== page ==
The sheep’s ricotta, aged pecorino and cured salame sold at Fairway and served at Per Se may taste like Italian imports, but hardcore locavores can rest easy. They’re made upstate, where one little family’s farmstead cheese and charcuterie rivals the best stuff shipped across the Atlantic.
For Jody Somers and Luisa Scivola-Somers at Dancing Ewe Farm, about 20 miles east of Glens Falls near the Vermont border, authenticity represents the sine qua non for everything they make. Though the breeds of livestock, the pastures’ flora and the microbial population of the aging rooms are all completely unlike what you’d find in Tuscany, the results are startlingly accurate.
The raw pecorino fresco is nutty and firm, aged just 60 days, while the stagionato (aged one year and rubbed with olive oil and tomato paste) is sharp, assertive and lingers on the tongue with sheepy, grassy overtones. The riserva, aged two years in larger wheels, attains the crumbly, gratable hardness of true Parmigiano.
Somers grew up raising sheep (for wool and meat, not milk) and sheep dogs on this very farm; his mother still raises and trains dogs as a hobby. His love for animals led him to veterinary school at Texas A&M, but his plan to do equine surgery eventually lost its appeal and he moved back to the farm in 2000. Around this time he read that lactic bible Cheese Primer by Fairway’s famous monger Steve Jenkins and reached out.
“I called him up and asked ‘Where should I go to learn how to make sheep cheese?’” “Tuscany,” replied Jenkins. “Nobody’s making pecorino around here.”
Somers found a six-month course at La Parrina in Orbetello, and flew over. But he didn’t just learn the art of Italian cheesemaking, he also met Scivola, who worked at the farm, and the two became friends.
He’d left home uncertain about his future, but returned determined to make cheese and set to work breeding his mother’s wool ewes with Friesian rams, a famous dairy breed. Scivola accepted his invitation to come visit America, “and one thing led to another,” he smiles, bouncing their toddler, Matteo, a veritable cherub, on his knee.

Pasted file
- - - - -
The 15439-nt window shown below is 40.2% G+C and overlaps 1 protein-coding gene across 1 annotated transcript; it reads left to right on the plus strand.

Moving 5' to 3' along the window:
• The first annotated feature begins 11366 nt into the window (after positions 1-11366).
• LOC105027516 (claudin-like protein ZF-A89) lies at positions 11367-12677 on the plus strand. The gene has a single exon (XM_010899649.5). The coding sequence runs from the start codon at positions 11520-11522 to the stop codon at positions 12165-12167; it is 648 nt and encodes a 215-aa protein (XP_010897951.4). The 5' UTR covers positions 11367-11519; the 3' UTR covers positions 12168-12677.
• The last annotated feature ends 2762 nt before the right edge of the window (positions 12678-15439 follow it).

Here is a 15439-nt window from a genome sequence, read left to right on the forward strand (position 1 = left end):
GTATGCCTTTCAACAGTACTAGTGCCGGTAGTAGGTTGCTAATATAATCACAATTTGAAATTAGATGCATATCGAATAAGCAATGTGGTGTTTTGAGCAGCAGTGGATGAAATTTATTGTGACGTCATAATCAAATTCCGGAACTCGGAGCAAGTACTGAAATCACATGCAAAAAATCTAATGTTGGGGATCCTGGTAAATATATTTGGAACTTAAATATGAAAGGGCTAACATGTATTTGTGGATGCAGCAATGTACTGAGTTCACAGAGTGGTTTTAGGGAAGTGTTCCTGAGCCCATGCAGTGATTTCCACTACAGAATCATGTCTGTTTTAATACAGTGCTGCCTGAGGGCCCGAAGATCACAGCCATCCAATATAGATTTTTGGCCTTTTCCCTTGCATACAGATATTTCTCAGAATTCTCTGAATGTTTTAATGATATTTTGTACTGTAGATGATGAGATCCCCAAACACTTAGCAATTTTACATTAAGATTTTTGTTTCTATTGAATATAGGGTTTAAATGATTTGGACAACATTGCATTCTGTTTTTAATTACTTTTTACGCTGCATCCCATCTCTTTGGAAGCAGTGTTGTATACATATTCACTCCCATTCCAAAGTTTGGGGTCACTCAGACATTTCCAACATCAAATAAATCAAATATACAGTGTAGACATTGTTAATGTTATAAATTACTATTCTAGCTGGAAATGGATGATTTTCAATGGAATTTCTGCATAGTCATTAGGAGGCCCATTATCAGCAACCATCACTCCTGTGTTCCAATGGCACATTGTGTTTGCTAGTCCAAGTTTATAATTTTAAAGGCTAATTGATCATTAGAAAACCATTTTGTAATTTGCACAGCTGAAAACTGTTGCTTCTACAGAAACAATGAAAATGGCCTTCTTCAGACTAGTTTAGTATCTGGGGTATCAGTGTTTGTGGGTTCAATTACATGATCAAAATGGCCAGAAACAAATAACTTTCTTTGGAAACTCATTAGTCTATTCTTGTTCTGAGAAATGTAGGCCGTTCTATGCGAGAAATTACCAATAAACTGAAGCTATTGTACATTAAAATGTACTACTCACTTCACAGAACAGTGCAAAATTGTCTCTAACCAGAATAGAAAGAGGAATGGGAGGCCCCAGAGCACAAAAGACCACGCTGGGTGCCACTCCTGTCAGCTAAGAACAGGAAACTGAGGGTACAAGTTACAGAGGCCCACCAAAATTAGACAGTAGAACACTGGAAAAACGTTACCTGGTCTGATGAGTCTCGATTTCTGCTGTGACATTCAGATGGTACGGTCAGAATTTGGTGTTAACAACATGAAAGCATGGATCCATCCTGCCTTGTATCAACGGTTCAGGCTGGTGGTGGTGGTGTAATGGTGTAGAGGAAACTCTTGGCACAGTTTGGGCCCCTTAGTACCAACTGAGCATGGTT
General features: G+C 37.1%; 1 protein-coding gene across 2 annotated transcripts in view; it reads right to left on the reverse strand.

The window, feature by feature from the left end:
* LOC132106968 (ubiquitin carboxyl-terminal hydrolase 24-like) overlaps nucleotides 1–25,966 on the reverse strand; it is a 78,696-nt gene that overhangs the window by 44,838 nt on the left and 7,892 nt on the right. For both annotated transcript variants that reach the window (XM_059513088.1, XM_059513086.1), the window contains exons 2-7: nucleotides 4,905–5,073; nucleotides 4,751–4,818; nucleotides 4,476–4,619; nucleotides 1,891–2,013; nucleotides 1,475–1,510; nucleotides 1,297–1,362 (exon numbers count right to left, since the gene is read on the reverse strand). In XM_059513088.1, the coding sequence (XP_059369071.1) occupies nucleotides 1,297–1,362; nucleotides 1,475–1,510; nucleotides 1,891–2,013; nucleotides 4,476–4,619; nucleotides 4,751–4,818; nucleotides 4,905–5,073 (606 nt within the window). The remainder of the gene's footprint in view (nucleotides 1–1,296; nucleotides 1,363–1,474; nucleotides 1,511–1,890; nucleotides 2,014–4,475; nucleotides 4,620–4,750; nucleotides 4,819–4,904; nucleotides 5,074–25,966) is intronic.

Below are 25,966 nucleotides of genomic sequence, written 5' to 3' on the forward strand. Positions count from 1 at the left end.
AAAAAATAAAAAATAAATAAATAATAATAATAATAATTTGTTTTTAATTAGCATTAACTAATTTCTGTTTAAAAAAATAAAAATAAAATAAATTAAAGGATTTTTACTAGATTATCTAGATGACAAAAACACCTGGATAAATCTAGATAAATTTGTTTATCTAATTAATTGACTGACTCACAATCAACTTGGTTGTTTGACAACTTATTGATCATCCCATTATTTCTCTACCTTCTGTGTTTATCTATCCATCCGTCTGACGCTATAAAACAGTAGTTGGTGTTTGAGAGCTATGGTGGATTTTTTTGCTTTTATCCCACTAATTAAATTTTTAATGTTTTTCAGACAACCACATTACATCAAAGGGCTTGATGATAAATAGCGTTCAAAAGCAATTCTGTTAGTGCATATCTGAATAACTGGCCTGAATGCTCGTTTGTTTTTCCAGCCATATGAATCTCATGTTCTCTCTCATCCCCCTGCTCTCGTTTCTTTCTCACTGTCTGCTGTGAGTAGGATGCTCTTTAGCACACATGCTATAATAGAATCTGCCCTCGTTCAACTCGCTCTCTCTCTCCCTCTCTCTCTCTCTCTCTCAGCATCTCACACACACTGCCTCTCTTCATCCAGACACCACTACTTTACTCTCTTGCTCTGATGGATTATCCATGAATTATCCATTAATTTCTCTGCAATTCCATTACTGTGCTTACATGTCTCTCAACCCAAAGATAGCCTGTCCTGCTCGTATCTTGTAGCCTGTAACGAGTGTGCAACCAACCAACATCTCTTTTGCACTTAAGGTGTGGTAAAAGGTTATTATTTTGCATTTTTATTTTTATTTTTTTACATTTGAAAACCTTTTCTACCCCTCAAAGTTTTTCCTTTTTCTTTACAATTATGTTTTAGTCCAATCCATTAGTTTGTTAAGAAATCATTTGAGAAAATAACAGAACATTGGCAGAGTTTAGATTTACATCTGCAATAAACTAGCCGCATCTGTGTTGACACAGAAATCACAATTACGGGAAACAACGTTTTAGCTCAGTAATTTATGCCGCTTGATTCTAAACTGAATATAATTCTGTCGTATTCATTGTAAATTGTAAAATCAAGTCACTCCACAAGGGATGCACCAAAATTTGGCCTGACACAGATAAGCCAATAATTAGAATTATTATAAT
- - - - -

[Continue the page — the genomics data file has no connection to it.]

Scivola hails from Manciano, a small town in the southwestern corner of Tuscany, closer to Rome than to Florence. She grew up on a subsistence farm that also sold milk and olive oil and had a vineyard. Now she’s right at home on 50 acres of pasture and woods that slope down from the road to the Mettawee River. Somers is garrulous, with boundless energy, while Scivola is taciturn, though quick to smile. She will often cede the floor to him, but it’s clear that she is the ultimate authority. He tends the sheep, makes the cheese and does the bulk of the charcuterie work. She takes care of the business side and serves as quality control officer; nothing goes out the door if it does not meet her exacting standards.
Somers makes pecorino whey into ricotta in a huge steel vat inside the cheese house. Perched on a little platform at the top of a spiral ladder, deftly scooping the floating curds into plastic baskets with a flat metal spoon, whey trickling noisily back into the vat, he recalls the parlous early days of expensive infrastructure.
“We restored this building [a former tractor shed] with recycled shipping pallets, bought this tank and a few other things. Then we were pretty much dead in the water; the loan was used up.” They were saved when Hollywood came calling; HBO needed sheep and dogs for A Dog Year, starring Jeff Bridges. “That gave us a good chunk of money. It paid for the aging rooms and really got us going.”
Ricotta is made by reheating the whey left over after making cheese, in this case the pecorino. (The word “ricotta” is Italian for “recooked”). It has the advantage of being ready to eat the day it’s made, as opposed to the long-aged pecorino. Once they began producing cheese, Somers recalls, “I called Steve up again and said ‘Remember me? Can I bring you some ricotta?’” They drove down to Fairway, and Jenkins was so impressed that he immediately connected them with Florence Fabricant. Through her, he landed sales to Babbo, Daniel and Per Se.
The combination of pastured milk and the Italian cultures made for a powerful product. “Once we had them as customers, other doors opened pretty easily,” says Somers.
Scivola’s uncle and cousins own a farm in the Tuscan town where she grew up, and the couple decamps to Italy every August to make fig jam and pepperoncini sott’olio, and again in winter to help with the olive oil harvest and pressing, bringing back bottles of olive oil and a few wines for New York customers, available through their website. Their full line, a hybrid of Italian and American products, makes them a one-stop destination for the best picnic or antipasto spread you’ve had in a long while.
Three years ago the couple took a dramatic step, broadening not only their repertoire but the locavore food scene: They began making their own charcuterie, using Scivola’s mother’s recipes. “We always had pigs at the farm,” she recalls of her Tuscan childhood, “and every January we slaughtered a pig and the town butcher would cut it up, freeze some, and we’d cure the rest.” The charcuterie — capocollo, crusted with pepper; cacciatorini, skinny and sweet (they include 25 percent local venison); and finochiella, flavored with fennel pollen and hot pepper — let the flavor of the meat shine, flattering it with spices and the addictive tang of fermentation.